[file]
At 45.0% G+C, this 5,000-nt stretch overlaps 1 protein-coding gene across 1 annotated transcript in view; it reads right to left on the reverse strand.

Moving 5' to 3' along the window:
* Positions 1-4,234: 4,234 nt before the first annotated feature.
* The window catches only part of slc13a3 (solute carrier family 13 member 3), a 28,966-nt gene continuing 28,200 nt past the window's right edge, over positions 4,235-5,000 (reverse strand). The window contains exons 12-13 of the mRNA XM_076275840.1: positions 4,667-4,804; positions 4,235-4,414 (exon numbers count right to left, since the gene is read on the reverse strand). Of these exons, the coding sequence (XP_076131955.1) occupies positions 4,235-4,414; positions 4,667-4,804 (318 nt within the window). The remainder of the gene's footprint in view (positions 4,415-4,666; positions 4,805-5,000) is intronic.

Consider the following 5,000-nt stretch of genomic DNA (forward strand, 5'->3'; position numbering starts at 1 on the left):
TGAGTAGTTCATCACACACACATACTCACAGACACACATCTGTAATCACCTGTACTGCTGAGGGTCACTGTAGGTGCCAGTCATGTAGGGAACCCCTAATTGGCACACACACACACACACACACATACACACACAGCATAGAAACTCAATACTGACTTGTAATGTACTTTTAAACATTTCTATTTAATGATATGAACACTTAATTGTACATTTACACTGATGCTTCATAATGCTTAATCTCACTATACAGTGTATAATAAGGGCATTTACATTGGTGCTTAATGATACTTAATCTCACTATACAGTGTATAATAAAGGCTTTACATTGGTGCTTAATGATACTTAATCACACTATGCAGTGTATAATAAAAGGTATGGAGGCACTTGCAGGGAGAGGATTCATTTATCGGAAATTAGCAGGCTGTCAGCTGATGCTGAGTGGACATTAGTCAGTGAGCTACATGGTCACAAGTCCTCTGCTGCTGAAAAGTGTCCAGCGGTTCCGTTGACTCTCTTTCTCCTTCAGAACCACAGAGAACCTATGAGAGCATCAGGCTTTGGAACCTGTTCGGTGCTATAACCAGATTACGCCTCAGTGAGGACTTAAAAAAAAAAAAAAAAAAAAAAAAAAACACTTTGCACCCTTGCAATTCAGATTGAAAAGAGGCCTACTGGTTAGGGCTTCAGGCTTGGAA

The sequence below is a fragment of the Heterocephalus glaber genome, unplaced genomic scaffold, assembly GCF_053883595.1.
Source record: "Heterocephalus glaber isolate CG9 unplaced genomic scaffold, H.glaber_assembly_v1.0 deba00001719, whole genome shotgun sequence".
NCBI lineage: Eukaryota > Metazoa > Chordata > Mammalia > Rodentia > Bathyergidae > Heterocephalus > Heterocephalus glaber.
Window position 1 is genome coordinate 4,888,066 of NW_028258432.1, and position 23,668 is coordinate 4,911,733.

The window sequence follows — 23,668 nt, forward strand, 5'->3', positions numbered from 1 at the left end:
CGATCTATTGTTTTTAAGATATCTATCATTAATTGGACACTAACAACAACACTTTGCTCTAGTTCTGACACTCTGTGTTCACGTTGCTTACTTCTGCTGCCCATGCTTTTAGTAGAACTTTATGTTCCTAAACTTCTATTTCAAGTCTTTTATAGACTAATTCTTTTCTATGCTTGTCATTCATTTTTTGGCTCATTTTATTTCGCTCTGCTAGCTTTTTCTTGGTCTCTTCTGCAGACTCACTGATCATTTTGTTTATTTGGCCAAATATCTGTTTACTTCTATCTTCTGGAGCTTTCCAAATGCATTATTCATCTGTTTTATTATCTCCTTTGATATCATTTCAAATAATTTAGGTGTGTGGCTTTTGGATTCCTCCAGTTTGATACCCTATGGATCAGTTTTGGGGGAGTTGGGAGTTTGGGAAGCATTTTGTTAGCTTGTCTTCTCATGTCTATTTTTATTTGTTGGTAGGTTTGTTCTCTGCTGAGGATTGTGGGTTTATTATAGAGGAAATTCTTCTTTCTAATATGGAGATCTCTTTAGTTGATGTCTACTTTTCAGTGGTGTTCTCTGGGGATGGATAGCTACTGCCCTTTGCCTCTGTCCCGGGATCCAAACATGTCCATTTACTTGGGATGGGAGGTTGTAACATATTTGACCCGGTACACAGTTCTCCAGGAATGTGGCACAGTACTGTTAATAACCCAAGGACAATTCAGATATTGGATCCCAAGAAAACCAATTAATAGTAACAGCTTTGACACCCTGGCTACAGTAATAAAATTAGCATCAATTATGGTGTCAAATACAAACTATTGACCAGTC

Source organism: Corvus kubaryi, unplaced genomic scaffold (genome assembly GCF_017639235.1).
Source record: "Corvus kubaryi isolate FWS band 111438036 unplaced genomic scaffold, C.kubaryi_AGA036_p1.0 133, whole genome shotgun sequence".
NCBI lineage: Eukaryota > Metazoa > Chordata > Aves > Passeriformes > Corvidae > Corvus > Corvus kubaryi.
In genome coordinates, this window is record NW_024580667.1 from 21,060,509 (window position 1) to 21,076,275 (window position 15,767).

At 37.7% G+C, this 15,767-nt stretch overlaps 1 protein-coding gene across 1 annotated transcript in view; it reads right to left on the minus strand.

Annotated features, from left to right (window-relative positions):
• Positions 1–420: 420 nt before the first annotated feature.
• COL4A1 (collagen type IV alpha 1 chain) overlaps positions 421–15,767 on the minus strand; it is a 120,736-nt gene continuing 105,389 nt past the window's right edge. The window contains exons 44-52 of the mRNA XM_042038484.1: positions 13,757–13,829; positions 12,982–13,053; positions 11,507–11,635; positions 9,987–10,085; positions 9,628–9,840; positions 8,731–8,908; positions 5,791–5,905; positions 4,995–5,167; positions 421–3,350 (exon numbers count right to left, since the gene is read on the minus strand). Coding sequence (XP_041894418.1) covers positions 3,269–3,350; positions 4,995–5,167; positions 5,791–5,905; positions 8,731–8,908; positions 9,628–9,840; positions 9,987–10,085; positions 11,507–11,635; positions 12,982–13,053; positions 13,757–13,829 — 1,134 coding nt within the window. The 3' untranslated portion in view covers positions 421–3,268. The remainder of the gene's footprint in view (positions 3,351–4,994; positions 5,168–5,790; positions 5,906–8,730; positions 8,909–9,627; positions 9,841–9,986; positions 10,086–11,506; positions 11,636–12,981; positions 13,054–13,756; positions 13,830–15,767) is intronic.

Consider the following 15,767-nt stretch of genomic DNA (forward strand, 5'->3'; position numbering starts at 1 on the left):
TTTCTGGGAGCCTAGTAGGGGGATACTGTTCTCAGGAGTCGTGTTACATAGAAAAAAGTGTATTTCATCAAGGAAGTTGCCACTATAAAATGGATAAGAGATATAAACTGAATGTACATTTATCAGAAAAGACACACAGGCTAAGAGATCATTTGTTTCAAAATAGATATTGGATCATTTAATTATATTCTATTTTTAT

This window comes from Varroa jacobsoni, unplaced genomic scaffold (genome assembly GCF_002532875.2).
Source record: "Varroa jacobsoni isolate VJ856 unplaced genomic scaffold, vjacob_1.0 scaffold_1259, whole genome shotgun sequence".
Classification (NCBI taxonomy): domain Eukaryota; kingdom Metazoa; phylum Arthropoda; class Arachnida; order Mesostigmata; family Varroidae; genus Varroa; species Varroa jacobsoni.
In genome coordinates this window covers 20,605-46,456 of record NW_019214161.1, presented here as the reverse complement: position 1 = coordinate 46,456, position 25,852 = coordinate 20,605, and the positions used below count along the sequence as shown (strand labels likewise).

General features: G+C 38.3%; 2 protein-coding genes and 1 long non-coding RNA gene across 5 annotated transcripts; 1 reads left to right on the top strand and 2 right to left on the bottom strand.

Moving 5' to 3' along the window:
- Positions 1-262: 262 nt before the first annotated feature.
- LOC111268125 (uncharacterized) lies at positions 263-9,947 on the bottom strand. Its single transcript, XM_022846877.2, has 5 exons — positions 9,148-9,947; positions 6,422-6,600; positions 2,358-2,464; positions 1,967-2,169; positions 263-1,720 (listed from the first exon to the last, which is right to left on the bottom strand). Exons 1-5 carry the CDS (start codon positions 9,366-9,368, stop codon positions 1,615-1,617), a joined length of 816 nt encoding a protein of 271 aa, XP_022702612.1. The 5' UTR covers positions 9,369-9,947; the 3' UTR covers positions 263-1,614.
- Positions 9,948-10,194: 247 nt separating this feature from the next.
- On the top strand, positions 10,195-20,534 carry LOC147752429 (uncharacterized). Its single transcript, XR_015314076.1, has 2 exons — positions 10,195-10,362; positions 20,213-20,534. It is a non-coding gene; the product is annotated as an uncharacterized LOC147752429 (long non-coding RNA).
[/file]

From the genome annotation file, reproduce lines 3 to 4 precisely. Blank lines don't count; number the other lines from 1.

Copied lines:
* Positions 1-4,234: 4,234 nt before the first annotated feature.
* The window catches only part of slc13a3 (solute carrier family 13 member 3), a 28,966-nt gene continuing 28,200 nt past the window's right edge, over positions 4,235-5,000 (reverse strand). The window contains exons 12-13 of the mRNA XM_076275840.1: positions 4,667-4,804; positions 4,235-4,414 (exon numbers count right to left, since the gene is read on the reverse strand). Of these exons, the coding sequence (XP_076131955.1) occupies positions 4,235-4,414; positions 4,667-4,804 (318 nt within the window). The remainder of the gene's footprint in view (positions 4,415-4,666; positions 4,805-5,000) is intronic.